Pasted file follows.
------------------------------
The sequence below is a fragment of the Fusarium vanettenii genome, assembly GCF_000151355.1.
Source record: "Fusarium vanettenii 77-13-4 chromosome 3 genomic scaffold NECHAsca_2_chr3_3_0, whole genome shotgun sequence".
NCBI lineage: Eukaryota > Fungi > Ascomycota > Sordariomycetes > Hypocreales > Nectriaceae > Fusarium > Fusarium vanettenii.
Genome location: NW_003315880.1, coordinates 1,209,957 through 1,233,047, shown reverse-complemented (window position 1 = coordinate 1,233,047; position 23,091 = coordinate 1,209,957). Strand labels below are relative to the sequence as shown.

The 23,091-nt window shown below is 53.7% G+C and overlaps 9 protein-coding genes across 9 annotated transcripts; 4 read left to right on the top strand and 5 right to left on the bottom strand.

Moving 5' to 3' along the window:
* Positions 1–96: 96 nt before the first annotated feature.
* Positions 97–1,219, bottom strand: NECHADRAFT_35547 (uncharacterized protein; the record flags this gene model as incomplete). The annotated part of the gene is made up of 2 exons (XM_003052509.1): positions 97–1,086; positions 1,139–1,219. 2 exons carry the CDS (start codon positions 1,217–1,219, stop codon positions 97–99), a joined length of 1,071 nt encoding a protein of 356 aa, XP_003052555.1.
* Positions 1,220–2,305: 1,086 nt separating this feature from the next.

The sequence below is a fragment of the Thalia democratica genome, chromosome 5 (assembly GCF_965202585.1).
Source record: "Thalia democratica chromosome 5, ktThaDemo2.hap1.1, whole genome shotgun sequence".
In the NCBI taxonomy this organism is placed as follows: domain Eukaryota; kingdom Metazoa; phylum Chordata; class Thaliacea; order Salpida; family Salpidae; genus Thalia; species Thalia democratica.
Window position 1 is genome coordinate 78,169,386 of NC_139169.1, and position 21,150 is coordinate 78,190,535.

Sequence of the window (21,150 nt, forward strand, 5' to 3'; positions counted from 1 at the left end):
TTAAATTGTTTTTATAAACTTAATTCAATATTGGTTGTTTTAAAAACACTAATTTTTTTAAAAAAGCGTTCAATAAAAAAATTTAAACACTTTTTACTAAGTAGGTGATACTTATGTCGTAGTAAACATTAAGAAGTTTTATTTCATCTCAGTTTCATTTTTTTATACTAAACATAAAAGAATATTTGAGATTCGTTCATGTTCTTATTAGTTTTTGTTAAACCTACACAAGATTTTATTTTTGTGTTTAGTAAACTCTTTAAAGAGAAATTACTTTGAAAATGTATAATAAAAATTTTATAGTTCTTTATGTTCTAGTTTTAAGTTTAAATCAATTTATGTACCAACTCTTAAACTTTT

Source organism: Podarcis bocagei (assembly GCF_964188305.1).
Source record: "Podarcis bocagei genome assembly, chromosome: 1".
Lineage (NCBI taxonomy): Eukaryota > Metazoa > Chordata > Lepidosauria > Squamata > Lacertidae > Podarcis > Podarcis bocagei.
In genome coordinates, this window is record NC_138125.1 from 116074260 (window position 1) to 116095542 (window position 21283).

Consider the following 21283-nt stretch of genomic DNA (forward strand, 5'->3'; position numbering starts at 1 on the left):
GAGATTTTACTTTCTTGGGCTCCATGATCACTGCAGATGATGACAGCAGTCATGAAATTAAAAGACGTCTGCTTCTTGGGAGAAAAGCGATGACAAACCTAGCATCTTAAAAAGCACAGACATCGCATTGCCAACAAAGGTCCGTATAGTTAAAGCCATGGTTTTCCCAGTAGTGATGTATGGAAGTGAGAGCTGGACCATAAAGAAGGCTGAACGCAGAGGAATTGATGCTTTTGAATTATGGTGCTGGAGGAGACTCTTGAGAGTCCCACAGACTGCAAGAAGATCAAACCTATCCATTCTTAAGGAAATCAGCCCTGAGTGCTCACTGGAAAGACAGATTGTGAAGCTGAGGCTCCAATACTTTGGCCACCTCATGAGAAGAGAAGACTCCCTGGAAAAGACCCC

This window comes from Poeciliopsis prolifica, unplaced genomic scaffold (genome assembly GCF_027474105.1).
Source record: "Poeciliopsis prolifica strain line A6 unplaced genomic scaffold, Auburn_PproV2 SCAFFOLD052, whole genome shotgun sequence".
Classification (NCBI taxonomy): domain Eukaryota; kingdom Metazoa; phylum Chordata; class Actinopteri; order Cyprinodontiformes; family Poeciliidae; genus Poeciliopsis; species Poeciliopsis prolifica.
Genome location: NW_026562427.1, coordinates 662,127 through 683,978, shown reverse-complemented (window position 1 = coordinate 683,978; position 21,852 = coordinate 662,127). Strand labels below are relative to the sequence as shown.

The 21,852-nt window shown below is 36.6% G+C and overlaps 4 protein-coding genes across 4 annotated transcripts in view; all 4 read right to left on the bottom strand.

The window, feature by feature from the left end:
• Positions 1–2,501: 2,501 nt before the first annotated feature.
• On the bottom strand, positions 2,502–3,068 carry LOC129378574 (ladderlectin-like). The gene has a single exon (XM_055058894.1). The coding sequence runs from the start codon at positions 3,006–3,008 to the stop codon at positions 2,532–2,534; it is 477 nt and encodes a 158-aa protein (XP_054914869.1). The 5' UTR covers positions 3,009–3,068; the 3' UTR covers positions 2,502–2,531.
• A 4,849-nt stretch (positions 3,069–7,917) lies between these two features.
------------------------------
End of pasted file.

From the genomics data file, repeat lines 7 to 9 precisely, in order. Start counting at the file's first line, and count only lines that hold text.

* Positions 1–96: 96 nt before the first annotated feature.
* Positions 97–1,219, bottom strand: NECHADRAFT_35547 (uncharacterized protein; the record flags this gene model as incomplete). The annotated part of the gene is made up of 2 exons (XM_003052509.1): positions 97–1,086; positions 1,139–1,219. 2 exons carry the CDS (start codon positions 1,217–1,219, stop codon positions 97–99), a joined length of 1,071 nt encoding a protein of 356 aa, XP_003052555.1.
* Positions 1,220–2,305: 1,086 nt separating this feature from the next.